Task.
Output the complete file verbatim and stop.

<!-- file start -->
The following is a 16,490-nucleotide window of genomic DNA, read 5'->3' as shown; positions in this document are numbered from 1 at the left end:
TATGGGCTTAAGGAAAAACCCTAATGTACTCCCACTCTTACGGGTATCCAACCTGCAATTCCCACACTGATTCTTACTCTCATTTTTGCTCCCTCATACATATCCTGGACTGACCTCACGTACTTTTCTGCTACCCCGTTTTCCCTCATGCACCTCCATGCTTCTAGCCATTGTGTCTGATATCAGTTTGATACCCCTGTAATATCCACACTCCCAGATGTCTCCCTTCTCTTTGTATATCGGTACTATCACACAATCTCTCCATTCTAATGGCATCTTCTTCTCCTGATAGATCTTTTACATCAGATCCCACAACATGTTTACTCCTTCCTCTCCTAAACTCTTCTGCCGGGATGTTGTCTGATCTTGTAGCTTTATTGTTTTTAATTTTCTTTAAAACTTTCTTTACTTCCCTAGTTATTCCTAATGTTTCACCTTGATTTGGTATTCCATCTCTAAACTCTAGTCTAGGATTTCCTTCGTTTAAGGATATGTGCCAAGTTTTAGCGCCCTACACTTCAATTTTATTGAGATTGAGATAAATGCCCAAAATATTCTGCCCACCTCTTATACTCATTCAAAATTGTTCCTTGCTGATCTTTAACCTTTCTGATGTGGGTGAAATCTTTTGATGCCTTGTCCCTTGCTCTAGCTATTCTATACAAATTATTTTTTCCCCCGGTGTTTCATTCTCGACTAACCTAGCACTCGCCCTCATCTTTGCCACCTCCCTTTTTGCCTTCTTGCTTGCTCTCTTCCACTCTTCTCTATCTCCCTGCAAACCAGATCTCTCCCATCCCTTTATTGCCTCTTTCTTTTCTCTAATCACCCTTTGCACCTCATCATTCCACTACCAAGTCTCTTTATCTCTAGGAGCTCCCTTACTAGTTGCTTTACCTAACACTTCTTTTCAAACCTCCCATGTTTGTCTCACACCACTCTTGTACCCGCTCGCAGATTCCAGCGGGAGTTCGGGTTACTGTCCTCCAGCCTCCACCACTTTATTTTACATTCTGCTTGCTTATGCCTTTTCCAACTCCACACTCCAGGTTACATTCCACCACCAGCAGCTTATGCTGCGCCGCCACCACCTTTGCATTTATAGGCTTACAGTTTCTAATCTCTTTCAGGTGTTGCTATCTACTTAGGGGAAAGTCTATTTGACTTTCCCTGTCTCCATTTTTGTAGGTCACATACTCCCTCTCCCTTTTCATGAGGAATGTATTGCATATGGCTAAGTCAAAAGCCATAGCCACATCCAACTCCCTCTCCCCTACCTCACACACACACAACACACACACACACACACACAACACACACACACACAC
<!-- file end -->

The following is a 16,490-nucleotide window of genomic DNA, read 5'->3' as shown; positions in this document are numbered from 1 at the left end:
TATGGGCTTAAGGAAAAACCCTAATGTACTCCCACTCTTACGGGTATCCAACCTGCAATTCCCACACTGATTCTTACTCTCATTTTTGCTCCCTCATACATATCCTGGACTGACCTCACGTACTTTTCTGCTACCCCGTTTTCCCTCATGCACCTCCATGCTTCTAGCCATTGTGTCTGATATCAGTTTGATACCCCTGTAATATCCACACTCCCAGATGTCTCCCTTCTCTTTGTATATCGGTACTATCACACAATCTCTCCATTCTAATGGCATCTTCTTCTCCTGATAGATCTTTTACATCAGATCCCACAACATGTTTACTCCTTCCTCTCCTAAACTCTTCTGCCGGGATGTTGTCTGATCTTGTAGCTTTATTGTTTTTAATTTTCTTTAAAACTTTCTTTACTTCCCTAGTTATTCCTAATGTTTCACCTTGATTTGGTATTCCATCTCTAAACTCTAGTCTAGGATTTCCTTCGTTTAAGGATATGTGCCAAGTTTTAGCGCCCTACACTTCAATTTTATTGAGATTGAGATAAATGCCCAAAATATTCTGCCCACCTCTTATACTCATTCAAAATTGTTCCTTGCTGATCTTTAACCTTTCTGATGTGGGTGAAATCTTTTGATGCCTTGTCCCTTGCTCTAGCTATTCTATACAAATTATTTTTTCCCCCGGTGTTTCATTCTCGACTAACCTAGCACTCGCCCTCATCTTTGCCACCTCCCTTTTTGCCTTCTTGCTTGCTCTCTTCCACTCTTCTCTATCTCCCTGCAAACCAGATCTCTCCCATCCCTTTATTGCCTCTTTCTTTTCTCTAATCACCCTTTGCACCTCATCATTCCACTACCAAGTCTCTTTATCTCTAGGAGCTCCCTTACTAGTTGCTTTACCTAACACTTCTTTTCAAACCTCCCATGTTTGTCTCACACCACTCTTGTACCCGCTCGCAGATTCCAGCGGGAGTTCGGGTTACTGTCCTCCAGCCTCCACCACTTTATTTTACATTCTGCTTGCTTATGCCTTTTCCAACTCCACACTCCAGGTTACATTCCACCACCAGCAGCTTATGCTGCGCCGCCACCACCTTTGCATTTATAGGCTTACAGTTTCTAATCTCTTTCAGGTGTTGCTATCTACTTAGGGGAAAGTCTATTTGACTTTCCCTGTCTCCATTTTTGTAGGTCACATACTCCCTCTCCCTTTTCATGAGGAATGTATTGCATATGGCTAAGTCAAAAGCCATAGCCACATCCAACTCCCTCTCCCCTACCTCACACACACACAACACACACACACACACACACAACACACACACACACAC